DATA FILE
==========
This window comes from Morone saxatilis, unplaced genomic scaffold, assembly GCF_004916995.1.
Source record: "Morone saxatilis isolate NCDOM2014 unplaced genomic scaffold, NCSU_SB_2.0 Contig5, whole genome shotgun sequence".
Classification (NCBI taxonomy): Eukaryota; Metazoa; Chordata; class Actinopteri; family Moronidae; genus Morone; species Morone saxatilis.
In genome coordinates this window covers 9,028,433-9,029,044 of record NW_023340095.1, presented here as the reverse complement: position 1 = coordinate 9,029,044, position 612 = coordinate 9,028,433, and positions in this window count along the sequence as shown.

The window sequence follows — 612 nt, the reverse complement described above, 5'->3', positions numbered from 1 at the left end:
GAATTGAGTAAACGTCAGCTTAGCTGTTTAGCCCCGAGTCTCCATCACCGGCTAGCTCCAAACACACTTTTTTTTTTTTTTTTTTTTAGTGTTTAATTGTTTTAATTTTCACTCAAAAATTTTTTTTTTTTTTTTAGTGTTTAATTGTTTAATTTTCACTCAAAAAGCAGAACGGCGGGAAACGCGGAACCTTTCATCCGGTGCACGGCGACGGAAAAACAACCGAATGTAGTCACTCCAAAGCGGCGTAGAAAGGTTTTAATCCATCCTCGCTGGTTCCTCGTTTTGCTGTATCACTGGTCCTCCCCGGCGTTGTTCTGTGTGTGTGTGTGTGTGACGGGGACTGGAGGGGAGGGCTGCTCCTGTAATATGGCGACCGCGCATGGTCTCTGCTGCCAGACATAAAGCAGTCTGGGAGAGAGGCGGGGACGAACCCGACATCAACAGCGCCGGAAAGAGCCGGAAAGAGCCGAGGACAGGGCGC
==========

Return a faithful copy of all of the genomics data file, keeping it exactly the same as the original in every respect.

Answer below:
This window comes from Morone saxatilis, unplaced genomic scaffold, assembly GCF_004916995.1.
Source record: "Morone saxatilis isolate NCDOM2014 unplaced genomic scaffold, NCSU_SB_2.0 Contig5, whole genome shotgun sequence".
Classification (NCBI taxonomy): Eukaryota; Metazoa; Chordata; class Actinopteri; family Moronidae; genus Morone; species Morone saxatilis.
In genome coordinates this window covers 9,028,433-9,029,044 of record NW_023340095.1, presented here as the reverse complement: position 1 = coordinate 9,029,044, position 612 = coordinate 9,028,433, and positions in this window count along the sequence as shown.

The window sequence follows — 612 nt, the reverse complement described above, 5'->3', positions numbered from 1 at the left end:
GAATTGAGTAAACGTCAGCTTAGCTGTTTAGCCCCGAGTCTCCATCACCGGCTAGCTCCAAACACACTTTTTTTTTTTTTTTTTTTTAGTGTTTAATTGTTTTAATTTTCACTCAAAAATTTTTTTTTTTTTTTTAGTGTTTAATTGTTTAATTTTCACTCAAAAAGCAGAACGGCGGGAAACGCGGAACCTTTCATCCGGTGCACGGCGACGGAAAAACAACCGAATGTAGTCACTCCAAAGCGGCGTAGAAAGGTTTTAATCCATCCTCGCTGGTTCCTCGTTTTGCTGTATCACTGGTCCTCCCCGGCGTTGTTCTGTGTGTGTGTGTGTGTGACGGGGACTGGAGGGGAGGGCTGCTCCTGTAATATGGCGACCGCGCATGGTCTCTGCTGCCAGACATAAAGCAGTCTGGGAGAGAGGCGGGGACGAACCCGACATCAACAGCGCCGGAAAGAGCCGGAAAGAGCCGAGGACAGGGCGC